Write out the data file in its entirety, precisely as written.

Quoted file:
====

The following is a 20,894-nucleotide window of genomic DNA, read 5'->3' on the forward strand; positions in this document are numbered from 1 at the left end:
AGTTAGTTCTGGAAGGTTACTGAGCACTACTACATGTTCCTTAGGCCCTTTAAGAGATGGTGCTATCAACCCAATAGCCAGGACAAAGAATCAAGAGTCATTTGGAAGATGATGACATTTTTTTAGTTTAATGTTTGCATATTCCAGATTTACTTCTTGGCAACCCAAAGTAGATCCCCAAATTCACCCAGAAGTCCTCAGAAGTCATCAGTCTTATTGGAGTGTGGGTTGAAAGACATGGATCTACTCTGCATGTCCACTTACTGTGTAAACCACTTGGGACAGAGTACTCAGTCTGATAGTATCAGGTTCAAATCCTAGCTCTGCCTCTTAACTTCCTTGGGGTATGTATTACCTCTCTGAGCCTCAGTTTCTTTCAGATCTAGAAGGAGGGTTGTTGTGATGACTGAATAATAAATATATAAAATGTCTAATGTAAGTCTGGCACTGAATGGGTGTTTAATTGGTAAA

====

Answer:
The following is a 20,894-nucleotide window of genomic DNA, read 5'->3' on the forward strand; positions in this document are numbered from 1 at the left end:
AGTTAGTTCTGGAAGGTTACTGAGCACTACTACATGTTCCTTAGGCCCTTTAAGAGATGGTGCTATCAACCCAATAGCCAGGACAAAGAATCAAGAGTCATTTGGAAGATGATGACATTTTTTTAGTTTAATGTTTGCATATTCCAGATTTACTTCTTGGCAACCCAAAGTAGATCCCCAAATTCACCCAGAAGTCCTCAGAAGTCATCAGTCTTATTGGAGTGTGGGTTGAAAGACATGGATCTACTCTGCATGTCCACTTACTGTGTAAACCACTTGGGACAGAGTACTCAGTCTGATAGTATCAGGTTCAAATCCTAGCTCTGCCTCTTAACTTCCTTGGGGTATGTATTACCTCTCTGAGCCTCAGTTTCTTTCAGATCTAGAAGGAGGGTTGTTGTGATGACTGAATAATAAATATATAAAATGTCTAATGTAAGTCTGGCACTGAATGGGTGTTTAATTGGTAAA